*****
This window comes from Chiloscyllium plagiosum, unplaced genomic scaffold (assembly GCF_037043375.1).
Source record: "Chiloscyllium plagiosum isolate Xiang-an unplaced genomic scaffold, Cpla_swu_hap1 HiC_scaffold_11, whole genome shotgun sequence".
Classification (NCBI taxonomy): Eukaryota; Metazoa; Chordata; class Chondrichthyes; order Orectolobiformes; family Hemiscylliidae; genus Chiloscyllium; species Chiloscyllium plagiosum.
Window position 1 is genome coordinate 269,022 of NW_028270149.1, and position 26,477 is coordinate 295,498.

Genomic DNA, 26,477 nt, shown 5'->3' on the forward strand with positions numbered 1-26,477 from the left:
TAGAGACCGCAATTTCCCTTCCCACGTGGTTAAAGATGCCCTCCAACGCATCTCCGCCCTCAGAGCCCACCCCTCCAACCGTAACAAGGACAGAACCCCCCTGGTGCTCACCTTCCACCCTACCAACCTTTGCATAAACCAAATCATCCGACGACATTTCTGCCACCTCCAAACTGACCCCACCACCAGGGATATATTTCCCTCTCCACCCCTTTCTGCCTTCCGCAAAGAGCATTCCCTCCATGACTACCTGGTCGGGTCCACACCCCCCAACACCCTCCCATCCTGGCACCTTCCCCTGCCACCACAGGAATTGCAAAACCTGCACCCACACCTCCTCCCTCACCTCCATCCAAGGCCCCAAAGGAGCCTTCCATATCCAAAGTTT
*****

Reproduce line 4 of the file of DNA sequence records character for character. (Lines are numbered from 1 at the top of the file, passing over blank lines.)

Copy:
Window position 1 is genome coordinate 269,022 of NW_028270149.1, and position 26,477 is coordinate 295,498.